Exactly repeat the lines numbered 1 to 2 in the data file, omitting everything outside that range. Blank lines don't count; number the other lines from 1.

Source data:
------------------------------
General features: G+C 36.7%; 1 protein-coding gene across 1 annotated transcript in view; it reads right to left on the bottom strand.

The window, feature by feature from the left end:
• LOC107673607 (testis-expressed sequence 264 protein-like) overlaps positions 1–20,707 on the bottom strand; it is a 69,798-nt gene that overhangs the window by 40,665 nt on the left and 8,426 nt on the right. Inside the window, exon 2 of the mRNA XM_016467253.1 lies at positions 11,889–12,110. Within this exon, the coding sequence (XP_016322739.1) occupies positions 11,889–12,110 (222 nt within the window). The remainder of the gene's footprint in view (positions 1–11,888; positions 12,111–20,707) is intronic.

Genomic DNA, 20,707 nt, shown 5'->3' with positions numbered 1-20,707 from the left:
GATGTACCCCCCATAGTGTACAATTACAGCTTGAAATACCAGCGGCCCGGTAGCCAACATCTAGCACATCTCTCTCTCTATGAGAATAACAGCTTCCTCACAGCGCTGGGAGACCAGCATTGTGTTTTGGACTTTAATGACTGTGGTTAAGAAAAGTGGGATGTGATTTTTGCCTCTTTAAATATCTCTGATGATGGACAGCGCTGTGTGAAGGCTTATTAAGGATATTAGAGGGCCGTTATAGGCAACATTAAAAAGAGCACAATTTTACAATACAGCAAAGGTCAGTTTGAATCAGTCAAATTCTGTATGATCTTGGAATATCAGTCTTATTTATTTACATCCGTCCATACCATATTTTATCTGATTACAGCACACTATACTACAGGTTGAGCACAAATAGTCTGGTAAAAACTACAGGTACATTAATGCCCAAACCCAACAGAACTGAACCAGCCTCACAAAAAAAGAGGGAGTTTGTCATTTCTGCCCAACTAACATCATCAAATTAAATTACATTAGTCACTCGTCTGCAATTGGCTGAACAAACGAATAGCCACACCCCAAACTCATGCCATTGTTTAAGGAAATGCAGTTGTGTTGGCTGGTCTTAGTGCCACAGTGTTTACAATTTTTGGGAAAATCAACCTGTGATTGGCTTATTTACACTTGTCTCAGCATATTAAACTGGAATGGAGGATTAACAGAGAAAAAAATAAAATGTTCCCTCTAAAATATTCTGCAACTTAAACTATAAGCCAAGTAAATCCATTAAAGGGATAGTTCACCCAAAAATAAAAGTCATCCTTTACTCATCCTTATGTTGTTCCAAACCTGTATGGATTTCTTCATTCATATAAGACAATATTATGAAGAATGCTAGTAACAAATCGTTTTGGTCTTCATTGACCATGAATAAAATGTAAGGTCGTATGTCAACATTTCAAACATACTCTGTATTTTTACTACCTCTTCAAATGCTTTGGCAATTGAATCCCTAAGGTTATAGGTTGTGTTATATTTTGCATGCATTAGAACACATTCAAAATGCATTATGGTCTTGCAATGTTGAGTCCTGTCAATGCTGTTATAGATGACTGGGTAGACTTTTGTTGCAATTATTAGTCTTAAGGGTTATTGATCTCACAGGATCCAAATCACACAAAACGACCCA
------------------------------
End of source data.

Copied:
General features: G+C 36.7%; 1 protein-coding gene across 1 annotated transcript in view; it reads right to left on the bottom strand.

The window, feature by feature from the left end: